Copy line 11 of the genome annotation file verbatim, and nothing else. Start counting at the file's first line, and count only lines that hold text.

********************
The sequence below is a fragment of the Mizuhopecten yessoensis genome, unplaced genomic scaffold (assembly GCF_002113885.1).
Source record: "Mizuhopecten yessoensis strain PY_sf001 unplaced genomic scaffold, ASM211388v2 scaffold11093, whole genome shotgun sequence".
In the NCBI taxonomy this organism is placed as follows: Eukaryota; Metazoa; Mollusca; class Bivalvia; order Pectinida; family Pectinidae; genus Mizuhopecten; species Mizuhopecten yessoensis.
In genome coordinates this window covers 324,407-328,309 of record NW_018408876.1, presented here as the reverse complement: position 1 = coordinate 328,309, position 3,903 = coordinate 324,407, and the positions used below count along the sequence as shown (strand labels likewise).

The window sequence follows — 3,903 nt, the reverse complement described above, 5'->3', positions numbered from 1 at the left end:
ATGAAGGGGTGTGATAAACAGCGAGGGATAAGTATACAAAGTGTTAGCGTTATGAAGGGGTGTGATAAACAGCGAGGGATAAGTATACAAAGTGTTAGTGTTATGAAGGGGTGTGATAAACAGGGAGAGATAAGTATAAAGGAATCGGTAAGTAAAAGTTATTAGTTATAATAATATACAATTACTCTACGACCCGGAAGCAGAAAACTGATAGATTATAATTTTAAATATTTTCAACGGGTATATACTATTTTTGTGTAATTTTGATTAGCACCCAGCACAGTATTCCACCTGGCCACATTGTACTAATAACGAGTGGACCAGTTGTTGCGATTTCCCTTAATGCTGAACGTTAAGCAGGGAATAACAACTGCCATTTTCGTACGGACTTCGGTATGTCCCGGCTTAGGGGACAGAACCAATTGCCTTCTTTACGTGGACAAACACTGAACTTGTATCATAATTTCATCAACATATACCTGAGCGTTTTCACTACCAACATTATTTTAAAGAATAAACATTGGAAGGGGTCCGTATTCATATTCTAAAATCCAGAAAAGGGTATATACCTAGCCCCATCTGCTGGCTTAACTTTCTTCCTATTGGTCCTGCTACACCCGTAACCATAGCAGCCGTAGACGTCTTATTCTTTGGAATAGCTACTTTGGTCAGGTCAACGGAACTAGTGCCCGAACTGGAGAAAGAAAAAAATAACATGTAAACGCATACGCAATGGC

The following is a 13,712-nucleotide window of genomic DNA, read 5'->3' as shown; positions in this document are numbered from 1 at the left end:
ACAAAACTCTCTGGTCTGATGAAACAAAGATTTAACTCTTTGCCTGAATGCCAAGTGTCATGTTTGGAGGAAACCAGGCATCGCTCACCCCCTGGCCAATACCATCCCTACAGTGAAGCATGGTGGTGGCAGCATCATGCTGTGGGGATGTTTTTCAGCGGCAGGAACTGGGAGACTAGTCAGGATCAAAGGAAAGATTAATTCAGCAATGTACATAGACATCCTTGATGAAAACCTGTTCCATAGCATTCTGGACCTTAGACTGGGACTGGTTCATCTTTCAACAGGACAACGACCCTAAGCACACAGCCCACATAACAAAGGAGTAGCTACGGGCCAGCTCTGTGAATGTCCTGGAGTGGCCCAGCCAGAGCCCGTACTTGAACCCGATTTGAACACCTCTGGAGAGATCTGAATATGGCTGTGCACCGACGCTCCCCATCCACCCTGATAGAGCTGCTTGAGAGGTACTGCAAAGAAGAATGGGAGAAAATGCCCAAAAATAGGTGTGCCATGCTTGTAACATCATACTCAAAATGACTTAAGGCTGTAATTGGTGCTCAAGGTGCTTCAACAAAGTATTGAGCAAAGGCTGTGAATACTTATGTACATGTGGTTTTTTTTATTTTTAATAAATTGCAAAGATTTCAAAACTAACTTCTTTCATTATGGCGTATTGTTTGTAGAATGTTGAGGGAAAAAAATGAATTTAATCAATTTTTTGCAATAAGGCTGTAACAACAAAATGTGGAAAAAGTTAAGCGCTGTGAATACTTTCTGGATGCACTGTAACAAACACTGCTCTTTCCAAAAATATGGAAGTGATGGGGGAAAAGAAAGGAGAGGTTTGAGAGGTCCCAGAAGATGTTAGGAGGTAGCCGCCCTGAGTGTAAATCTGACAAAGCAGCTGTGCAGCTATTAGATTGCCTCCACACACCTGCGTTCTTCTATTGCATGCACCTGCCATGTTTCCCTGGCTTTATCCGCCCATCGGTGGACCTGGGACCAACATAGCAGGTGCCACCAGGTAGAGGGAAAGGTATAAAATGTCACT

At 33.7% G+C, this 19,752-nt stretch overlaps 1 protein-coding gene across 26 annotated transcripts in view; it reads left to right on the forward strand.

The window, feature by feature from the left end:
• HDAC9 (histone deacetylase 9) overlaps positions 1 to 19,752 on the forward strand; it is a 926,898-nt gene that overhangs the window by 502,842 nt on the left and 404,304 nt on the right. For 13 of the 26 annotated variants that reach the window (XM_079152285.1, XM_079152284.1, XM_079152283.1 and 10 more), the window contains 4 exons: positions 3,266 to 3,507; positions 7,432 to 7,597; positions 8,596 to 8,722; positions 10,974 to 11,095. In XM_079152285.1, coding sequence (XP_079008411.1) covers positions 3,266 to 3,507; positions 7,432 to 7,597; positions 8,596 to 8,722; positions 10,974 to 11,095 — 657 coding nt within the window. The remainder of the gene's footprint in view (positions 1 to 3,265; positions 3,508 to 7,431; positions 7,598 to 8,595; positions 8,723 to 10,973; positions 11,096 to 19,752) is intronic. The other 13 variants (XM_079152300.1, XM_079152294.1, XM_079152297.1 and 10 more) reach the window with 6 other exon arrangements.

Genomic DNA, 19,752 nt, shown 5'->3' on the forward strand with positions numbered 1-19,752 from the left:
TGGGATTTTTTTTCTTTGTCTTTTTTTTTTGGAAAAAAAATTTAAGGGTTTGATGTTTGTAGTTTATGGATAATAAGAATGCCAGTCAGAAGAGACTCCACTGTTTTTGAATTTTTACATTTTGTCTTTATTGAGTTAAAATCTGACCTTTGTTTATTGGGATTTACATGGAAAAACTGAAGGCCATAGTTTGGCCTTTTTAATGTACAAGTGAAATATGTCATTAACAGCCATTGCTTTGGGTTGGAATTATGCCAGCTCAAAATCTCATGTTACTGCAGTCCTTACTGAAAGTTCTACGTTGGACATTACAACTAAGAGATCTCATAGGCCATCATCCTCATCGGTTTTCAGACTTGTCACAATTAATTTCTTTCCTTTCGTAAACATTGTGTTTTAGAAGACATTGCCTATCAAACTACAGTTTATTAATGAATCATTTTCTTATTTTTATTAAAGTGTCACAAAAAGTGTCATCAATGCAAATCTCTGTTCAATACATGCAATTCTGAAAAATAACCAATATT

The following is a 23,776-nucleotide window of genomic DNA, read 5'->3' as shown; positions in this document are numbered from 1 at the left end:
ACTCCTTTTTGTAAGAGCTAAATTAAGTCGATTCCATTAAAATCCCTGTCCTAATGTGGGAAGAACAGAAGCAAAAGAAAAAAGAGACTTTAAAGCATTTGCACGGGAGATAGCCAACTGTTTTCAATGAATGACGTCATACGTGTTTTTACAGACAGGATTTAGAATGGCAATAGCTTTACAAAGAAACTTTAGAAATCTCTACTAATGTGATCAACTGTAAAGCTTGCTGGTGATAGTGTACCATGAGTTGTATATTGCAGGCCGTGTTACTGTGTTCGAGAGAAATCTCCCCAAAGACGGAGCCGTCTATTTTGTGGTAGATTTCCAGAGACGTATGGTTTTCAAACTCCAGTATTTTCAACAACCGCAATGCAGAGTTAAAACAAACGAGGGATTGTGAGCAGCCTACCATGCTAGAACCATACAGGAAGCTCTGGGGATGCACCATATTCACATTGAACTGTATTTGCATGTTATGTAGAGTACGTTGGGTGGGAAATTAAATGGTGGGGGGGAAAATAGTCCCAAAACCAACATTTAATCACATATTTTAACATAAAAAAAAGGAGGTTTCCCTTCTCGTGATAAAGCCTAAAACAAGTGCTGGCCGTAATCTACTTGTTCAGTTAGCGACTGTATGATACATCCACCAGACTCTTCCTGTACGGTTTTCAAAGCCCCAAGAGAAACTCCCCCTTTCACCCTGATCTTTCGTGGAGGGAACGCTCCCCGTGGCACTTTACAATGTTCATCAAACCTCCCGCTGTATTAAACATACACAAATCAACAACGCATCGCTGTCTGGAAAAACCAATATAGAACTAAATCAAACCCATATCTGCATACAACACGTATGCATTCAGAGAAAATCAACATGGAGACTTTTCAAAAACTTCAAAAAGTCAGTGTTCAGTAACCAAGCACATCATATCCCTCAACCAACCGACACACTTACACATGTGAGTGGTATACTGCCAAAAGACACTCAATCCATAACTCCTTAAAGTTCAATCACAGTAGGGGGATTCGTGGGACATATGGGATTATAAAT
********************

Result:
• HDAC9 (histone deacetylase 9) overlaps positions 1 to 19,752 on the forward strand; it is a 926,898-nt gene that overhangs the window by 502,842 nt on the left and 404,304 nt on the right. For 13 of the 26 annotated variants that reach the window (XM_079152285.1, XM_079152284.1, XM_079152283.1 and 10 more), the window contains 4 exons: positions 3,266 to 3,507; positions 7,432 to 7,597; positions 8,596 to 8,722; positions 10,974 to 11,095. In XM_079152285.1, coding sequence (XP_079008411.1) covers positions 3,266 to 3,507; positions 7,432 to 7,597; positions 8,596 to 8,722; positions 10,974 to 11,095 — 657 coding nt within the window. The remainder of the gene's footprint in view (positions 1 to 3,265; positions 3,508 to 7,431; positions 7,598 to 8,595; positions 8,723 to 10,973; positions 11,096 to 19,752) is intronic. The other 13 variants (XM_079152300.1, XM_079152294.1, XM_079152297.1 and 10 more) reach the window with 6 other exon arrangements.